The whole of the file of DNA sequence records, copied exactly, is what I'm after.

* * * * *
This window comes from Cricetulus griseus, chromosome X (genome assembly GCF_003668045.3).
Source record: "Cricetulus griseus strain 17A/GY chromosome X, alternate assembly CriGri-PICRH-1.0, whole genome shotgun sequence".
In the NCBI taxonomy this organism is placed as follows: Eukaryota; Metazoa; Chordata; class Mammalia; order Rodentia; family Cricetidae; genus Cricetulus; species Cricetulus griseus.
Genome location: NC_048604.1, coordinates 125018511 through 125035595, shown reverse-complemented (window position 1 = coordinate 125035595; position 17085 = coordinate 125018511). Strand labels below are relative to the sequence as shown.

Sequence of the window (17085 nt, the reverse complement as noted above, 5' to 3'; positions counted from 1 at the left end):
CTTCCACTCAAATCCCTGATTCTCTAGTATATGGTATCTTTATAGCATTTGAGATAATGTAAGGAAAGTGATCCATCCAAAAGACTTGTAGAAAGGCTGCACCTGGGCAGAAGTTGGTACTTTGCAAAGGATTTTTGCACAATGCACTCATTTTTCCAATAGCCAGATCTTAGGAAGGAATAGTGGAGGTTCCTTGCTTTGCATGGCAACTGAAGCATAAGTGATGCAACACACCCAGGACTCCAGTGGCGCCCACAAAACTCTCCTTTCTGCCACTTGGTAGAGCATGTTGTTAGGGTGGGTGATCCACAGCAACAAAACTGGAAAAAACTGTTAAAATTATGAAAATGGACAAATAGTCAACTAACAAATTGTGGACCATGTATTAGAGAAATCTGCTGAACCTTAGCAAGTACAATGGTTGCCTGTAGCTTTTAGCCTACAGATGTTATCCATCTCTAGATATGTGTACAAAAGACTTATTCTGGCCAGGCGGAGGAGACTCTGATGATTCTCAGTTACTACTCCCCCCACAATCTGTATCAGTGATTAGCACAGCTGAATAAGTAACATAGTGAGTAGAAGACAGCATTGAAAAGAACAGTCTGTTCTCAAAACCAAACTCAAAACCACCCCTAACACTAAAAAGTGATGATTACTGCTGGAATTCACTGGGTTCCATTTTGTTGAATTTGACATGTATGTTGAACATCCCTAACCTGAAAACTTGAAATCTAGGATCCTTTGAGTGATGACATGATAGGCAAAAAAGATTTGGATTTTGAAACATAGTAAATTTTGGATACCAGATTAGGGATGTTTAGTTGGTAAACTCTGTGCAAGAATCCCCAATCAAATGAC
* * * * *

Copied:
This window comes from Cricetulus griseus, chromosome X (genome assembly GCF_003668045.3).
Source record: "Cricetulus griseus strain 17A/GY chromosome X, alternate assembly CriGri-PICRH-1.0, whole genome shotgun sequence".
In the NCBI taxonomy this organism is placed as follows: Eukaryota; Metazoa; Chordata; class Mammalia; order Rodentia; family Cricetidae; genus Cricetulus; species Cricetulus griseus.
Genome location: NC_048604.1, coordinates 125018511 through 125035595, shown reverse-complemented (window position 1 = coordinate 125035595; position 17085 = coordinate 125018511). Strand labels below are relative to the sequence as shown.

Sequence of the window (17085 nt, the reverse complement as noted above, 5' to 3'; positions counted from 1 at the left end):
CTTCCACTCAAATCCCTGATTCTCTAGTATATGGTATCTTTATAGCATTTGAGATAATGTAAGGAAAGTGATCCATCCAAAAGACTTGTAGAAAGGCTGCACCTGGGCAGAAGTTGGTACTTTGCAAAGGATTTTTGCACAATGCACTCATTTTTCCAATAGCCAGATCTTAGGAAGGAATAGTGGAGGTTCCTTGCTTTGCATGGCAACTGAAGCATAAGTGATGCAACACACCCAGGACTCCAGTGGCGCCCACAAAACTCTCCTTTCTGCCACTTGGTAGAGCATGTTGTTAGGGTGGGTGATCCACAGCAACAAAACTGGAAAAAACTGTTAAAATTATGAAAATGGACAAATAGTCAACTAACAAATTGTGGACCATGTATTAGAGAAATCTGCTGAACCTTAGCAAGTACAATGGTTGCCTGTAGCTTTTAGCCTACAGATGTTATCCATCTCTAGATATGTGTACAAAAGACTTATTCTGGCCAGGCGGAGGAGACTCTGATGATTCTCAGTTACTACTCCCCCCACAATCTGTATCAGTGATTAGCACAGCTGAATAAGTAACATAGTGAGTAGAAGACAGCATTGAAAAGAACAGTCTGTTCTCAAAACCAAACTCAAAACCACCCCTAACACTAAAAAGTGATGATTACTGCTGGAATTCACTGGGTTCCATTTTGTTGAATTTGACATGTATGTTGAACATCCCTAACCTGAAAACTTGAAATCTAGGATCCTTTGAGTGATGACATGATAGGCAAAAAAGATTTGGATTTTGAAACATAGTAAATTTTGGATACCAGATTAGGGATGTTTAGTTGGTAAACTCTGTGCAAGAATCCCCAATCAAATGAC